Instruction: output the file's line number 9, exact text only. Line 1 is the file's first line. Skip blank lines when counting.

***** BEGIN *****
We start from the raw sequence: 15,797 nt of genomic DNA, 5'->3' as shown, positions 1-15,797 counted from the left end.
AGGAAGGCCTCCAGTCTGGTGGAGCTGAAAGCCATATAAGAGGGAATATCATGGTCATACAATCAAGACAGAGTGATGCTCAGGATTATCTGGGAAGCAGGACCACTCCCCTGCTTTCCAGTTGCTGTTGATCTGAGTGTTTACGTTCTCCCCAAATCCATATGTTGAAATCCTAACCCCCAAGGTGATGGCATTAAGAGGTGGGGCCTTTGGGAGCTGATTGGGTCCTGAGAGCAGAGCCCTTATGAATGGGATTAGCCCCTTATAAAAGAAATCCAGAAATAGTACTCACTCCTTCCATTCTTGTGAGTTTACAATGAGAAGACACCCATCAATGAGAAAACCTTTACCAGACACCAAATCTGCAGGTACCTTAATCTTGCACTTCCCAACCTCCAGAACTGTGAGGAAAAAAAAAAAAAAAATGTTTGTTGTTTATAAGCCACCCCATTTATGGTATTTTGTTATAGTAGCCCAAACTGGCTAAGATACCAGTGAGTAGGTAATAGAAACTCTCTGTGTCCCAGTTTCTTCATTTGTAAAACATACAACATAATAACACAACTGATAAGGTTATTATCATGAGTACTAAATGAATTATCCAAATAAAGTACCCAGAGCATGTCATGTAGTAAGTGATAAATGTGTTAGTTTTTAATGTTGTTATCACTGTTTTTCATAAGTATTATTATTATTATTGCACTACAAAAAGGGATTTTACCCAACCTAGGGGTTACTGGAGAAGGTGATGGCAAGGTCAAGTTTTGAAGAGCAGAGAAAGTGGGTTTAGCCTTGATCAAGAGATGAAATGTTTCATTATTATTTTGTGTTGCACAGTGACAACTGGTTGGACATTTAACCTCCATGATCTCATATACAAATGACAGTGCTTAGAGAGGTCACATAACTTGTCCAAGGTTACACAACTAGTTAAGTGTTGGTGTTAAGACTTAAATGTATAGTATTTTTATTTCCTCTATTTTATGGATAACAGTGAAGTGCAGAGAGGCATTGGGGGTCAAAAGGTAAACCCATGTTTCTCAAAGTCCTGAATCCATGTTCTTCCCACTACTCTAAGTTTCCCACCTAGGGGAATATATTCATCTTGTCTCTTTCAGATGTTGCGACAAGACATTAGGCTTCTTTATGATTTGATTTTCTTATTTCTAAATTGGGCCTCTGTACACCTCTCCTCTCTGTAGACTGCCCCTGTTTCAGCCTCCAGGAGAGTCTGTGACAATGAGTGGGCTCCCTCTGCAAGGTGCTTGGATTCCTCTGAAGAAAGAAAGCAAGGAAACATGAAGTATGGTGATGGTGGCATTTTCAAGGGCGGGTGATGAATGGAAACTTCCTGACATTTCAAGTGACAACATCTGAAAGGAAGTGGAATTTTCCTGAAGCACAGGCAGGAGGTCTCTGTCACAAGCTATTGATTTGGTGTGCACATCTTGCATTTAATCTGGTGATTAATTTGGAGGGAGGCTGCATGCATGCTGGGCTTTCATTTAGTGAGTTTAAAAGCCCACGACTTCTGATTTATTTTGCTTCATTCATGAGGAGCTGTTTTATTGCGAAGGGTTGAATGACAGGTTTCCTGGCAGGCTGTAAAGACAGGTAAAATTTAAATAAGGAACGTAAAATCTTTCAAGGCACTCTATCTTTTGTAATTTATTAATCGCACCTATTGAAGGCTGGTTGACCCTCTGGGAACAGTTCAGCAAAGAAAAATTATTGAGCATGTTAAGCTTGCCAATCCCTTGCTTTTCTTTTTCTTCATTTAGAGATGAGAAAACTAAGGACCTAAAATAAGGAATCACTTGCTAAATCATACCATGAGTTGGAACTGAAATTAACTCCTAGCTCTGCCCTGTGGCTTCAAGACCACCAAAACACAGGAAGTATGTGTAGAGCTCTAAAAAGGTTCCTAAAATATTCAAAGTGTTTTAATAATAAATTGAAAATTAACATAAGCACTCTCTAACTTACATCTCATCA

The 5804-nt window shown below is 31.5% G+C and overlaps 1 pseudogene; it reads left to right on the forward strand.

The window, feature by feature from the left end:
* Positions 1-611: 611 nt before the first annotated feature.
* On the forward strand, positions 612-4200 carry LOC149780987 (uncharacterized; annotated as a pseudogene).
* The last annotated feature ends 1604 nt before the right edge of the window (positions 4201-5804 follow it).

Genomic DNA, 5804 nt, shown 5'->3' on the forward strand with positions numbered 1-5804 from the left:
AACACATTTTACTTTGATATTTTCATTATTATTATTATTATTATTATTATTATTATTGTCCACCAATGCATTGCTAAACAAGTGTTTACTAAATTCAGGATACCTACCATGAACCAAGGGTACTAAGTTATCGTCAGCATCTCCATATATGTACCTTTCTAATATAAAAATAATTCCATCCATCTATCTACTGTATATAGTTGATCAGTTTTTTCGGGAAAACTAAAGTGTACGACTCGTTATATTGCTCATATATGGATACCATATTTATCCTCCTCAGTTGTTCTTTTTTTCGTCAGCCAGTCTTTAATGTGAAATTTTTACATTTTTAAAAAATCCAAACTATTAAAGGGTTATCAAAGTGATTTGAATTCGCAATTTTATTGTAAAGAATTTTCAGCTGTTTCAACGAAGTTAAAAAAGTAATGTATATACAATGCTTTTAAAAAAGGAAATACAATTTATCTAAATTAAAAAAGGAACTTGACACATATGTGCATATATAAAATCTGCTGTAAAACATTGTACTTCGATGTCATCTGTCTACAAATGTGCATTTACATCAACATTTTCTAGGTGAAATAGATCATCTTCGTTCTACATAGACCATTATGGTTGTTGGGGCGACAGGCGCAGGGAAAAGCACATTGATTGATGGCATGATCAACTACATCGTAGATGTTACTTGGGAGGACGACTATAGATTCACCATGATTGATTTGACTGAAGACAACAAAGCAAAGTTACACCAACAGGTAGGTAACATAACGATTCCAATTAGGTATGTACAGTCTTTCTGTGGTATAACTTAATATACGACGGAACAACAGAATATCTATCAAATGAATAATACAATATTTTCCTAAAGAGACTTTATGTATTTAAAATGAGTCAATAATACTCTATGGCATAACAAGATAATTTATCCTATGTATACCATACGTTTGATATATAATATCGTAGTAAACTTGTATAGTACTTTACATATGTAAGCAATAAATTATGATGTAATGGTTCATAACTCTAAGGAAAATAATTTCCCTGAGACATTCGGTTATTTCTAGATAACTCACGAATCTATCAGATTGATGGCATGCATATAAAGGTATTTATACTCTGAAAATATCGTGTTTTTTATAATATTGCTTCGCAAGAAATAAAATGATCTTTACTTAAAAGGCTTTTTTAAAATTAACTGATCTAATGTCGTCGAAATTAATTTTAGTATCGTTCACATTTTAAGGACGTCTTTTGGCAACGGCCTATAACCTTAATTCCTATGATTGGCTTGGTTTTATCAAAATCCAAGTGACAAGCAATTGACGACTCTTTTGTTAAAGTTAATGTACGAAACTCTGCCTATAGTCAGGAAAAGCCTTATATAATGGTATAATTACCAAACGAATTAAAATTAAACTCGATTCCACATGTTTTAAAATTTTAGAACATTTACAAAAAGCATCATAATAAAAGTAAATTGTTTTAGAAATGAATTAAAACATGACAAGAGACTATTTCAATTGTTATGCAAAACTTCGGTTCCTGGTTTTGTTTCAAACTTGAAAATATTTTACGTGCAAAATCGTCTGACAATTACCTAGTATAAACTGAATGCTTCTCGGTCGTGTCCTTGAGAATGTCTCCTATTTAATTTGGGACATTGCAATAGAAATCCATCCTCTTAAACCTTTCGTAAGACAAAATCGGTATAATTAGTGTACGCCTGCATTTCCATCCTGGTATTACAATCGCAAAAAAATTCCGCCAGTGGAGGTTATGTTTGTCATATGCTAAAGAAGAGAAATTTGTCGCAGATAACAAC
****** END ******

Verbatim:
AACACATTTTACTTTGATATTTTCATTATTATTATTATTATTATTATTATTATTATTGTCCACCAATGCATTGCTAAACAAGTGTTTACTAAATTCAGGATACCTACCATGAACCAAGGGTACTAAGTTATCGTCAGCATCTCCATATATGTACCTTTCTAATATAAAAATAATTCCATCCATCTATCTACTGTATATAGTTGATCAGTTTTTTCGGGAAAACTAAAGTGTACGACTCGTTATATTGCTCATATATGGATACCATATTTATCCTCCTCAGTTGTTCTTTTTTTCGTCAGCCAGTCTTTAATGTGAAATTTTTACATTTTTAAAAAATCCAAACTATTAAAGGGTTATCAAAGTGATTTGAATTCGCAATTTTATTGTAAAGAATTTTCAGCTGTTTCAACGAAGTTAAAAAAGTAATGTATATACAATGCTTTTAAAAAAGGAAATACAATTTATCTAAATTAAAAAAGGAACTTGACACATATGTGCATATATAAAATCTGCTGTAAAACATTGTACTTCGATGTCATCTGTCTACAAATGTGCATTTACATCAACATTTTCTAGGTGAAATAGATCATCTTCGTTCTACATAGACCATTATGGTTGTTGGGGCGACAGGCGCAGGGAAAAGCACATTGATTGATGGCATGATCAACTACATCGTAGATGTTACTTGGGAGGACGACTATAGATTCACCATGATTGATTTGACTGAAGACAACAAAGCAAAGTTACACCAACAGGTAGGTAACATAACGATTCCAATTAGGTATGTACAGTCTTTCTGTGGTATAACTTAATATACGACGGAACAACAGAATATCTATCAAATGAATAATACAATATTTTCCTAAAGAGACTTTATGTATTTAAAATGAGTCAATAATACTCTATGGCATAACAAGATAATTTATCCTATGTATACCATACGTTTGATATATAATATCGTAGTAAACTTGTATAGTACTTTACATATGTAAGCAATAAATTATGATGTAATGGTTCATAACTCTAAGGAAAATAATTTCCCTGAGACATTCGGTTATTTCTAGATAACTCACGAATCTATCAGATTGATGGCATGCATATAAAGGTATTTATACTCTGAAAATATCGTGTTTTTTATAATATTGCTTCGCAAGAAATAAAATGATCTTTACTTAAAAGGCTTTTTTAAAATTAACTGATCTAATGTCGTCGAAATTAATTTTAGTATCGTTCACATTTTAAGGACGTCTTTTGGCAACGGCCTATAACCTTAATTCCTATGATTGGCTTGGTTTTATCAAAATCCAAGTGACAAGCAATTGACGACTCTTTTGTTAAAGTTAATGTACGAAACTCTGCCTATAGTCAGGAAAAGCCTTATATAATGGTATAATTACCAAACGAATTAAAATTAAACTCGATTCCACATGTTTTAAAATTTTAGAACATTTACAAAAAGCATCATAATAAAAGTAAATTGTTTTAGAAATGAATTAAAACATGACAAGAGACTATTTCAATTGTTATGCAAAACTTCGGTTCCTGGTTTTGTTTCAAACTTGAAAATATTTTACGTGCAAAATCGTCTGACAATTACCTAGTATAAACTGAATGCTTCTCGGTCGTGTCCTTGAGAATGTCTCCTATTTAATTTGGGACATTGCAATAGAAATCCATCCTCTTAAACCTTTCGTAAGACAAAATCGGTATAATTAGTGTACGCCTGCATTTCCATCCTGGTATTACAATCGCAAAAAAATTCCGCCAGTGGAGGTTATGTTTGTCATATGCTAAAGAAGAGAAATTTGTCGCAGATAACAAC